Thursday, April 12, 2012

Meet Mystery

Mystery is my 21 year old Arabian gelding. If you've read Unbound, you know that Anora also has a white Arabian named Mystery. Now you know why ;) I bought Mystery when I was 16. My current horse, Sundance, was getting old and had pretty bad arthritis and wasn't able to be ridden as much as I liked to ride. I had been on the hunt for a horse for a while when I heard about Mystery.

He went by a different name then (based off of his registered name). He was currently living with his second owner,a  woman who showed him in dressage and did pretty well (I got to see a few dressage test scores). His owner got in a non-horse related accident and was no longer able to handle Mystery's springy and bouncy strides. She got a new gaited horse that was smoother to ride. Mystery lost his stall in the barn and was forced to live outside in the middle of a hot summer.

Mystery became an inconvenience and was no longer wanted. On August 28th, a truck was scheduled to come and pick him up and take him to an auction that sold horses to the slaughter house. (This was back before it was made illegal.)

I saw Mystery once and fell in love with him. I offered the owner my hard earned summer wages and bought Mystery on August 27th.

Mystery is registered and has impressive bloodlines (The Real McCoy is his great grandfather). He has the sweetest personality of any horse I have ever met, and I've been around horses for over 20 years now. We say that if he could crawl in your lap and cuddle with you, he would. He stands perfectly still for grooming, shots, doesn't mind getting his ears clipped, loads into the trailer like a dream, gets along great with other horses, and I do not have to put a halter on him to give him wormer or when he gets his shots. It still baffles me that he was going to be thrown into the kill pen.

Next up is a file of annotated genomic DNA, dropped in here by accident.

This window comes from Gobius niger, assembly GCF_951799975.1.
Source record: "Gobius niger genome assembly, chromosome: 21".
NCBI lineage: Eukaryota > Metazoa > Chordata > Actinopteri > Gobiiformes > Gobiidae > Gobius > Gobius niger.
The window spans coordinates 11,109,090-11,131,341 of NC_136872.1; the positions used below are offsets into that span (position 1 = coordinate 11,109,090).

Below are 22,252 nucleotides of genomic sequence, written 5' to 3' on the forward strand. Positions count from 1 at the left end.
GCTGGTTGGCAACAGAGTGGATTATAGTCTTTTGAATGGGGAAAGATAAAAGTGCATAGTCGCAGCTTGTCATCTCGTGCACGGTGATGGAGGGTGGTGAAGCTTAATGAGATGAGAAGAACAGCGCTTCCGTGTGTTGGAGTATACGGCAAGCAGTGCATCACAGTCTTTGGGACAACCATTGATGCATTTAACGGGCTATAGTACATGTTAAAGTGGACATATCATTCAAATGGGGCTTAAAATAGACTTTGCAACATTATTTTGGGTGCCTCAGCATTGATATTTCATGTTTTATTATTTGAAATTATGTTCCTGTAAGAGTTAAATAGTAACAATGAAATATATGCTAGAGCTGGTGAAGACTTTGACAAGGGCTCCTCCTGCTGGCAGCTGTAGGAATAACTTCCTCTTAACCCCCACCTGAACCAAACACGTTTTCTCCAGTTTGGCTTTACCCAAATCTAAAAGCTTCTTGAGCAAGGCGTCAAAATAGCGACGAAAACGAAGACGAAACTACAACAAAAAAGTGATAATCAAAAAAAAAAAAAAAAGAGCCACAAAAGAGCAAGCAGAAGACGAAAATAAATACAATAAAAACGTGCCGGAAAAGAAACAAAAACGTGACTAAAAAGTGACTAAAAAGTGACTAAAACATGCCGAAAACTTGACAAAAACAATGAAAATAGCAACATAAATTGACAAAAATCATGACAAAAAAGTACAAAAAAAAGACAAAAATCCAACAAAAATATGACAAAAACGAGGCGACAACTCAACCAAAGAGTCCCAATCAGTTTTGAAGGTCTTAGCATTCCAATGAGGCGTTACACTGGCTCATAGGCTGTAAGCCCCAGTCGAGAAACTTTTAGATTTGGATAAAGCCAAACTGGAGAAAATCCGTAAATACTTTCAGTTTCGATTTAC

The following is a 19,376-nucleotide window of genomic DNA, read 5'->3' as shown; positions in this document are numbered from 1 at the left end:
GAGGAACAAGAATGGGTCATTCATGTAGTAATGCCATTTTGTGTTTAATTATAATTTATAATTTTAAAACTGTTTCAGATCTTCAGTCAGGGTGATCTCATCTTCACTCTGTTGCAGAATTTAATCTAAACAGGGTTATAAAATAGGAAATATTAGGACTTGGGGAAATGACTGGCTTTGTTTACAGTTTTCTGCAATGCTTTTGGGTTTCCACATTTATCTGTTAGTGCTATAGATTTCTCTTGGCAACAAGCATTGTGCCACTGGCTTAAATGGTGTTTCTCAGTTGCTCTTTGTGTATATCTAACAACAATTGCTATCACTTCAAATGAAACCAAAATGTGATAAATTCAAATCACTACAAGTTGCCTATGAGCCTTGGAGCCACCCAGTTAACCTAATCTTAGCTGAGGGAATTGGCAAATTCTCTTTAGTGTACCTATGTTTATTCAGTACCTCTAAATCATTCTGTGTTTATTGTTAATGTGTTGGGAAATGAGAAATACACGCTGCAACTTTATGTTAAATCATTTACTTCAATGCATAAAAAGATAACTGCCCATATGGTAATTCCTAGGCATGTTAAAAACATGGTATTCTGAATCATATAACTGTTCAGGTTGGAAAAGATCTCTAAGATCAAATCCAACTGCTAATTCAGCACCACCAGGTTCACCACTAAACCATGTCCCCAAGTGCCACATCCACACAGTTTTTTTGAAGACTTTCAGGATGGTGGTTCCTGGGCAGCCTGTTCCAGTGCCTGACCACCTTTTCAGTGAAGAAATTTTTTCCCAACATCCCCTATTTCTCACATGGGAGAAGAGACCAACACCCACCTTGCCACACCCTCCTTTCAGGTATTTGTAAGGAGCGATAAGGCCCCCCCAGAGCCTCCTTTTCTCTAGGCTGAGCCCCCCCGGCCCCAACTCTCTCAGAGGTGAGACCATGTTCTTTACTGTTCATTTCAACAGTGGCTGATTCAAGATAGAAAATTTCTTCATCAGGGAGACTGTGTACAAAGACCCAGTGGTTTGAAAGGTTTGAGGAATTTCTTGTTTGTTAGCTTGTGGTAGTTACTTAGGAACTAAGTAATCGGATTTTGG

Mystery got his name because I couldn't think of anything to call him. I didn't like his current name and felt that he needed a fresh start, including a new name. For the first few hours I owned him, I called him my 'mystery horse' because he was nameless. Then I though, hey...Mystery is a cool name. And so it became his.

Now, that isn't to say Mystery and I haven't had our struggles. I'm convinced that along with dressage, Mystery was used for gaming, particularly barrel racing. I used to only be able to get him to stop if we ran into a fence. He was hyper and LOVED to run. When he saw barrels, he got worked up and knew the pattern, hence me thinking he used to run them.

Mystery hated going slow. He didn't like hunter pleasure classes, I really think it bored him. He was only 15hh but was an amazing jumper. We got one good jumping show season in my senior year of high school. If you're not a horse person, I don't think there is a way to get you to understand how strong of a bond you have with your horse. You trust your horse with your life. You put so much time and effort into caring for them and even more when you're training and showing. My life was literally spent at the barn.

Poor Mystery has had just about everything go wrong. I wasn't told he was prone to colic when I rescued him. He's coliced more than I can remember, one time resulted in a twisted gut and he had to go to Purdue in the middle of the night for emergency surgery. (Thank you Dad for paying that vet bill!) He's chocked twice, both times needing the tube to clear the obstruction. He cribs like a fiend. He's had gravels in his hoof, parts of his tail hair ripped out, allergic reactions to just about anything, swollen legs from fly bites (he's now the 'nerd horse' b/c he wears a fly mask, a fly sheet and fly boots in the summer), cuts, pulled muscles, and ulcers from nerves.

Flash forward seven years. Mystery is older, has hock and stifle issues and can't be ridden. I will occasionally get on and walk/trot bareback. He is every bit as sweet and lovable as ever. He is great with kids and is the calmest horse for 'pony rides'. I think my niece 'rode' him before she was a year old.

I've gone through a lot with that horse. He's taught me even more. He's been there for me when no one else was, he knows all my secrets and will never ever tell. He's tested my patience, my pride, and my willingness to work for what I want. He's taught me responsibility and dedication. He will never judge me for what I look like; he only cares how I treat him and reflects that respect.

It still upsets me when I think that he could have been hung upside down and had his throat sliced open to slowly bleed to death. (If you don't know the disgusting, brutal ways in which horses are know a bit now. I'll warn you, it's tough to watch, but I think education is a key to getting people to take action.) Though he is far from a perfect, push-button horse, Mystery is perfect to me. I will always love you, Mystery.

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